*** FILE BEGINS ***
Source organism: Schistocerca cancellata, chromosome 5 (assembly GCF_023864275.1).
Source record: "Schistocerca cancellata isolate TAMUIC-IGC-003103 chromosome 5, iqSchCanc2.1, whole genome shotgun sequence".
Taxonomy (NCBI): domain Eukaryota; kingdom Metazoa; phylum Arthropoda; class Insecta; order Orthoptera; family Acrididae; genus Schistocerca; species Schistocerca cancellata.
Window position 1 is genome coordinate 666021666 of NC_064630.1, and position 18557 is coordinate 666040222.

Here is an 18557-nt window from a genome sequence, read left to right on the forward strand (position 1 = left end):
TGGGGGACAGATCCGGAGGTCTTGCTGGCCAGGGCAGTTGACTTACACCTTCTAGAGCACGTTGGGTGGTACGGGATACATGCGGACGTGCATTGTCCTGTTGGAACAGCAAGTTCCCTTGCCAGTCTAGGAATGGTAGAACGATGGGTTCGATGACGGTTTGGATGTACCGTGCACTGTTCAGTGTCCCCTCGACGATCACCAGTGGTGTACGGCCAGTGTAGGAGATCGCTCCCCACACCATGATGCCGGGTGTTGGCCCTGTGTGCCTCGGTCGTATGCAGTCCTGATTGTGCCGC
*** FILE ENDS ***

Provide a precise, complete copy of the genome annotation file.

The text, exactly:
Source organism: Schistocerca cancellata, chromosome 5 (assembly GCF_023864275.1).
Source record: "Schistocerca cancellata isolate TAMUIC-IGC-003103 chromosome 5, iqSchCanc2.1, whole genome shotgun sequence".
Taxonomy (NCBI): domain Eukaryota; kingdom Metazoa; phylum Arthropoda; class Insecta; order Orthoptera; family Acrididae; genus Schistocerca; species Schistocerca cancellata.
Window position 1 is genome coordinate 666021666 of NC_064630.1, and position 18557 is coordinate 666040222.

Here is an 18557-nt window from a genome sequence, read left to right on the forward strand (position 1 = left end):
TGGGGGACAGATCCGGAGGTCTTGCTGGCCAGGGCAGTTGACTTACACCTTCTAGAGCACGTTGGGTGGTACGGGATACATGCGGACGTGCATTGTCCTGTTGGAACAGCAAGTTCCCTTGCCAGTCTAGGAATGGTAGAACGATGGGTTCGATGACGGTTTGGATGTACCGTGCACTGTTCAGTGTCCCCTCGACGATCACCAGTGGTGTACGGCCAGTGTAGGAGATCGCTCCCCACACCATGATGCCGGGTGTTGGCCCTGTGTGCCTCGGTCGTATGCAGTCCTGATTGTGCCGC